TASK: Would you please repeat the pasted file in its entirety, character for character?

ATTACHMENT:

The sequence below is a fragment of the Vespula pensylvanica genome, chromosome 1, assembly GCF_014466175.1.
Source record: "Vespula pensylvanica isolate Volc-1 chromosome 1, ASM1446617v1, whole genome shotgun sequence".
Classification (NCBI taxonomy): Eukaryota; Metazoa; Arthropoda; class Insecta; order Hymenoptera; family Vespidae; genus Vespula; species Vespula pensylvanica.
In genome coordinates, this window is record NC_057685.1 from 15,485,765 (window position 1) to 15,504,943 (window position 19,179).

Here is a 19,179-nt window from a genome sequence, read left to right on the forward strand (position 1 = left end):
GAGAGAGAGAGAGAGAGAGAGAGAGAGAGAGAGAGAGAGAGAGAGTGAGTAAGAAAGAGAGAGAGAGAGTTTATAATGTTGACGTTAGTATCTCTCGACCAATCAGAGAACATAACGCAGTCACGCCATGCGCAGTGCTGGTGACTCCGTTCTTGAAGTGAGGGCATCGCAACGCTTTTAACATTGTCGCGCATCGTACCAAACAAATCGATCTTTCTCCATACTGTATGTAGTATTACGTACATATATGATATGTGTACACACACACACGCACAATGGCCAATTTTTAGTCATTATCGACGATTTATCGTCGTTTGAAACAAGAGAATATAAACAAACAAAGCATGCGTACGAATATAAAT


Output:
The sequence below is a fragment of the Vespula pensylvanica genome, chromosome 1, assembly GCF_014466175.1.
Source record: "Vespula pensylvanica isolate Volc-1 chromosome 1, ASM1446617v1, whole genome shotgun sequence".
Classification (NCBI taxonomy): Eukaryota; Metazoa; Arthropoda; class Insecta; order Hymenoptera; family Vespidae; genus Vespula; species Vespula pensylvanica.
In genome coordinates, this window is record NC_057685.1 from 15,485,765 (window position 1) to 15,504,943 (window position 19,179).

Here is a 19,179-nt window from a genome sequence, read left to right on the forward strand (position 1 = left end):
GAGAGAGAGAGAGAGAGAGAGAGAGAGAGAGAGAGAGAGAGAGAGTGAGTAAGAAAGAGAGAGAGAGAGTTTATAATGTTGACGTTAGTATCTCTCGACCAATCAGAGAACATAACGCAGTCACGCCATGCGCAGTGCTGGTGACTCCGTTCTTGAAGTGAGGGCATCGCAACGCTTTTAACATTGTCGCGCATCGTACCAAACAAATCGATCTTTCTCCATACTGTATGTAGTATTACGTACATATATGATATGTGTACACACACACACGCACAATGGCCAATTTTTAGTCATTATCGACGATTTATCGTCGTTTGAAACAAGAGAATATAAACAAACAAAGCATGCGTACGAATATAAAT